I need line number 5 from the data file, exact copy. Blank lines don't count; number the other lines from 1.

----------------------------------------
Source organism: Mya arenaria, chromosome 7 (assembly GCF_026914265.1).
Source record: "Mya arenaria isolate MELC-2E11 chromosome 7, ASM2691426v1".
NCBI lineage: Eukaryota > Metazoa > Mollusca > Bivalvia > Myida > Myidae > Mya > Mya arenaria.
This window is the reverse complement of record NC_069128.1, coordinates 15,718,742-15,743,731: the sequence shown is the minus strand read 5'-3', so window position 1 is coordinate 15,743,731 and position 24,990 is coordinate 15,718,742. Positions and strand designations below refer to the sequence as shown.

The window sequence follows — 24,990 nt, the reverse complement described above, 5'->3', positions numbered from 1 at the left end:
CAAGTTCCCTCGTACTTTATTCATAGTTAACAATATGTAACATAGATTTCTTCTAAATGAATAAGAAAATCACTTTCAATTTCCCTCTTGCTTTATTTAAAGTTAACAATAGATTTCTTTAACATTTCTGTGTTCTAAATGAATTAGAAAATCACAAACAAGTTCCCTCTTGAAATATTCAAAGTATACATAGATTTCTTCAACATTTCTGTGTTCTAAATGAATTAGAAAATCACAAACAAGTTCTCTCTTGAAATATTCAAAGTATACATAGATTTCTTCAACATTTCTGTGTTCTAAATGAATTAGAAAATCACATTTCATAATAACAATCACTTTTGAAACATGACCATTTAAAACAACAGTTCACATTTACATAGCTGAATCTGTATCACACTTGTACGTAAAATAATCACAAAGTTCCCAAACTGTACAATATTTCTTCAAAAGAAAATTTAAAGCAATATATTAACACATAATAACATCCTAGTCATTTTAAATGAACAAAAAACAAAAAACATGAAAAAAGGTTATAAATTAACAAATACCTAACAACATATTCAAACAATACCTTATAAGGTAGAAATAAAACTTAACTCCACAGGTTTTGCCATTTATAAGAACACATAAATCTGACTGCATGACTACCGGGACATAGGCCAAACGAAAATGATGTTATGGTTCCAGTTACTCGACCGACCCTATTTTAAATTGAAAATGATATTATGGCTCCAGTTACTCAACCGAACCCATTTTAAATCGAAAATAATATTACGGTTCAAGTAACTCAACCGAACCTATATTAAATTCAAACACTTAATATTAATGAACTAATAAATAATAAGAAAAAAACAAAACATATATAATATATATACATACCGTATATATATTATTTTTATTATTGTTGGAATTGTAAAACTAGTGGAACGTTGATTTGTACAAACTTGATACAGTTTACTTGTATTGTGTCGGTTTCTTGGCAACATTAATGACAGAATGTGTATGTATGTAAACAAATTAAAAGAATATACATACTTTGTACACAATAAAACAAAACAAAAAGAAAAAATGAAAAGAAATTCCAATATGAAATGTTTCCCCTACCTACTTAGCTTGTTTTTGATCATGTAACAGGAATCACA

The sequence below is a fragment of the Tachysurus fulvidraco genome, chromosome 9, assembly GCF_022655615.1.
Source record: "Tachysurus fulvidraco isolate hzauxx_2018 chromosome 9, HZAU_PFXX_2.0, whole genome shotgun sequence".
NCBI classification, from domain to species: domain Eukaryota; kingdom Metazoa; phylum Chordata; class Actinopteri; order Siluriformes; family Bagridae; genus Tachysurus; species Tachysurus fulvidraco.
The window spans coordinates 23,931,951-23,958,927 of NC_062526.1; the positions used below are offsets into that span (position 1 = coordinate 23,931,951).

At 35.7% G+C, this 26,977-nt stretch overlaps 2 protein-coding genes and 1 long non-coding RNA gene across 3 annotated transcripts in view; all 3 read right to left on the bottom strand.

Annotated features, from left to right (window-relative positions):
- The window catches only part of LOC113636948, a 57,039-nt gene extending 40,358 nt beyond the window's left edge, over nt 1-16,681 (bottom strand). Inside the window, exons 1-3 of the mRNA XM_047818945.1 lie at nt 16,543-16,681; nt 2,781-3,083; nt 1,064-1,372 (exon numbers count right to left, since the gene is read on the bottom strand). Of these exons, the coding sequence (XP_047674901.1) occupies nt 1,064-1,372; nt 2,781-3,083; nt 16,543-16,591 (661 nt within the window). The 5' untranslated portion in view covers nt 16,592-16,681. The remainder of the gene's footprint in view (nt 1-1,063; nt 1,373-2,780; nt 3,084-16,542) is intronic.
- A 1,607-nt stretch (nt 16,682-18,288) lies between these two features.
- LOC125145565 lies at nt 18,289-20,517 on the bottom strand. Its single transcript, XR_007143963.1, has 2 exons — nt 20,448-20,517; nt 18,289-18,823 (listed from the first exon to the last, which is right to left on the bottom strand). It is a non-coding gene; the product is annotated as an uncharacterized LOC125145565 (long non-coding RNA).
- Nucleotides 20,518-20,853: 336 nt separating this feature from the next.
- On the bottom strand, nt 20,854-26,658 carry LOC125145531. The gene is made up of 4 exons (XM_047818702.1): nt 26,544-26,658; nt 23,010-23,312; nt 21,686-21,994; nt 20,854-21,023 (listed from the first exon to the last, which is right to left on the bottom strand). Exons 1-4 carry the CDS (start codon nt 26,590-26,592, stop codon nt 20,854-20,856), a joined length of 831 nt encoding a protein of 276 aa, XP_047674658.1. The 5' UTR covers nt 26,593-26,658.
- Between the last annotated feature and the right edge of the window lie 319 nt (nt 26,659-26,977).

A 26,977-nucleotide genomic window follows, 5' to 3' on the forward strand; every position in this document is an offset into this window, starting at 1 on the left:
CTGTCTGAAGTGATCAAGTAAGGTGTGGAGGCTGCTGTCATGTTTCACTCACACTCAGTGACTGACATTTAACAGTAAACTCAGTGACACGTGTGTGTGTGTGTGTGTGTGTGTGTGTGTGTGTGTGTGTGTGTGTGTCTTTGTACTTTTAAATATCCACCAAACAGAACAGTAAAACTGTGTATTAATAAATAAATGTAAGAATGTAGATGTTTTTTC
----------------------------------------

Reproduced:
The window sequence follows — 24,990 nt, the reverse complement described above, 5'->3', positions numbered from 1 at the left end: